WALTON v. COLVIN
ENTRY - The Court finds that the ALJ's denial of Mr. Walton's claim for child-disability benefits is erroneous, not supported by substantial evidence, and the result of legal error. Signed by Magistrate Judge Denise K. LaRue on 3/22/2017.(CBU)
UNITED STATES DISTRICT COURT
FOR THE SOUTHERN DISTRICT OF INDIANA,
STEVEN M. WALTON,
CAUSE NO. 1:15-cv-1736-DKL-JMS
NANCY A. BERRYHILL, Acting
Commissioner of Social Security,
Plaintiff Steven M. Walton applied for disability benefits under the Social Security
Act. The defendant Commissioner of Social Security denied his applications and Mr.
Walton filed this suit for judicial review of those denials. The parties have briefed their
positions and the matter is ready for decision. Upon the parties’ consents, the assigned
district judge referred this Cause to this magistrate judge to conduct all proceedings and
to order entry of a final judgment. Notice, Consent, and Reference of a Civil Action to a
Magistrate Judge [doc. 15]. This Entry explains the Court’s reasons for ordering the
Judicial review of the Commissioner’s factual findings is deferential: courts must
affirm if her findings are supported by substantial evidence in the record. 42 U.S.C. '
405(g); Skarbek v. Barnhart, 390 F.3d 500, 503 (7th Cir. 2004); Gudgel v. Barnhart, 345 F.3d
467, 470 (7th Cir. 2003). Substantial evidence is more than a scintilla, but less than a
preponderance, of the evidence. Wood v. Thompson, 246 F.3d 1026, 1029 (7th Cir. 2001). If
the evidence is sufficient for a reasonable person to conclude that it adequately supports
the Commissioner’s decision, then it is substantial evidence. Richardson v. Perales, 402
U.S. 389, 401, 91 S.Ct. 1420, 28 L.Ed.2d 842 (1971); Carradine v. Barnhart, 360 F.3d 751, 758
(7th Cir. 2004). This limited scope of judicial review derives from the principle that
Congress has designated the Commissioner, not the courts, to make disability
In reviewing the decision of the ALJ [administrative law judge], we cannot
engage in our own analysis of whether [the claimant] is severely impaired
as defined by the SSA regulations. Nor may we reweigh evidence, resolve
conflicts in the record, decide questions of credibility, or, in general,
substitute our own judgment for that of the Commissioner. Our task is
limited to determining whether the ALJ’s factual findings are supported by
Young v. Barnhart, 362 F.3d 995, 1001 (7th Cir. 2004). Carradine, 360 F.3d at 758. While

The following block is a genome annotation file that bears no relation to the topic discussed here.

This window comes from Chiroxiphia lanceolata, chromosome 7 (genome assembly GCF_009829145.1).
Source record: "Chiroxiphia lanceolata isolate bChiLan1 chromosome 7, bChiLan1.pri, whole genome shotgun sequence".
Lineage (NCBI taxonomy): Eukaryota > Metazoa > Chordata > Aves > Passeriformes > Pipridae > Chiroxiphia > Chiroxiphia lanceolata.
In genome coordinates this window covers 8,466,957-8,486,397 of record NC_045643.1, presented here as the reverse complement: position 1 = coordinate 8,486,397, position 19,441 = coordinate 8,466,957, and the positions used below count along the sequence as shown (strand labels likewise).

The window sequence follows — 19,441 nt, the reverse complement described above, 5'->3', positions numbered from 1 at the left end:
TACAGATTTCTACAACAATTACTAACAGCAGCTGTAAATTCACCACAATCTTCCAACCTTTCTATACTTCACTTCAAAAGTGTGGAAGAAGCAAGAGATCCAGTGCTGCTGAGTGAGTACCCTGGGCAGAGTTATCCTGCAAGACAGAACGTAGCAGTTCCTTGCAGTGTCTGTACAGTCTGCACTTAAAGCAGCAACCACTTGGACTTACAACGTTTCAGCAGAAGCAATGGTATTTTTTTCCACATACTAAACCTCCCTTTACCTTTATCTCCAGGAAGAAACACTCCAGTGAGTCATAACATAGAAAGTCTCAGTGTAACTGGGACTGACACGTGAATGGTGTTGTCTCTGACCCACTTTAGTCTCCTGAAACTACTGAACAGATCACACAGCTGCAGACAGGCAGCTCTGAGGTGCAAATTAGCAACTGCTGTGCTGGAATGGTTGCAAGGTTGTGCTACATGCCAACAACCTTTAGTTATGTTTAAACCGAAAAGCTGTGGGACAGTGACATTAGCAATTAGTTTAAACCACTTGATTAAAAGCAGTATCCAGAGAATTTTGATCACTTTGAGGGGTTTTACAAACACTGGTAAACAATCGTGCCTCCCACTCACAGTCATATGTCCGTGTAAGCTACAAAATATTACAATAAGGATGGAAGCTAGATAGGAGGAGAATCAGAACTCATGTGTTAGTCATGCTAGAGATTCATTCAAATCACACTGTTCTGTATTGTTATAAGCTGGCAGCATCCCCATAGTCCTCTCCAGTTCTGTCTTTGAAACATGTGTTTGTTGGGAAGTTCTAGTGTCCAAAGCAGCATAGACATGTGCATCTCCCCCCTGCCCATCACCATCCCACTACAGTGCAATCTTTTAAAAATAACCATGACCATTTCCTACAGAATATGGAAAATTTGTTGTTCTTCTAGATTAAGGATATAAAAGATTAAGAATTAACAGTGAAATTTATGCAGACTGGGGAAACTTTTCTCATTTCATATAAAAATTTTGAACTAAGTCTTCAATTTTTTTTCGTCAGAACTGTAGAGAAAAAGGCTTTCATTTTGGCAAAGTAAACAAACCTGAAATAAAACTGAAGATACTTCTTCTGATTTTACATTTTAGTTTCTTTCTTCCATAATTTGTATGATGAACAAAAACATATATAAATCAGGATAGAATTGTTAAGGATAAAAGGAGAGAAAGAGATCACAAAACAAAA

review of the Commissioner=s factual findings is deferential, review of her legal
conclusions is de novo. Jones v. Astrue, 623 F.3d 1155, 1160 (7th Cir. 2010).
The Social Security Act defines disability as the “inability to engage in any
substantial gainful activity by reason of any medically-determinable physical or mental
impairment which can be expected to result in death or which has lasted or can be
expected to last for a continuous period of not less than 12 months . . . .” 42 U.S.C. §
423(d)(1)(A); 20 C.F.R. § 404.1505(a). 42 U.S.C. § 1382c(a)(3)(A); 20 C.F.R. ' 416.905(a). A
person will be determined to be disabled only if his impairments “are of such severity
that he is not only unable to do his previous work but cannot, considering his age,
education, and work experience, engage in any other kind of substantial gainful work
which exists in the national economy, regardless of whether such work exists in the
immediate area in which he lives, or whether a specific job vacancy exists for him, or
whether he would be hired if he applied for work.” 42 U.S.C. §§ 423(d)(2)(A) and
1382c(a)(3)(B). 20 C.F.R. §§ 404.1505, 404.1566, 416.905, and 416.966. The combined effect
of all of an applicant’s impairments shall be considered throughout the disability
determination process. 42 U.S.C. '§ 423(d)(2)(B) and 1382c(a)(3)(G). 20 C.F.R. §§ 404.1523
The Social Security Administration has implemented these statutory standards
in part by prescribing a “five-step sequential evaluation process” for determining
If disability status can be determined at any step in the sequence, an
application will not be reviewed further. At the first step, if the applicant is currently
engaged in substantial gainful activity, then he is not disabled. At the second step, if the
applicant’s impairments are not severe, then he is not disabled. A severe impairment is
one that “significantly limits [a claimant’s] physical or mental ability to do basic work
activities.” Third, if the applicant’s impairments, either singly or in combination, meet or
medically equal the criteria of any of the conditions included in the Listing of
Impairments, 20 C.F.R. Pt. 404, Subpt. P, Appendix 1, Part A, then the applicant is deemed
disabled. The Listing of Impairments are medical conditions defined by criteria that the
Social Security Administration has pre-determined are disabling. 20 C.F.R. ' 404.1525. If
the applicant’s impairments do not satisfy the criteria of a listing, then her residual
functional capacity (“RFC”) will be determined for the purposes of the next two steps.
RFC is an applicant’s ability to do work on a regular and continuing basis despite his
impairment-related physical and mental limitations and is categorized as sedentary,
light, medium, or heavy, together with any additional non-exertional restrictions. At the
fourth step, if the applicant has the RFC to perform his past relevant work, then he is not
disabled. Fifth, considering the applicant’s age, work experience, and education (which
are not considered at step four), and his RFC, the Commissioner determines if he can
perform any other work that exists in significant numbers in the national economy. 42
U.S.C. ' 416.920(a)
The burden rests on the applicant to prove satisfaction of steps one through
four. The burden then shifts to the Commissioner at step five to establish that there are
jobs that the applicant can perform in the national economy. Young v. Barnhart, 362 F.3d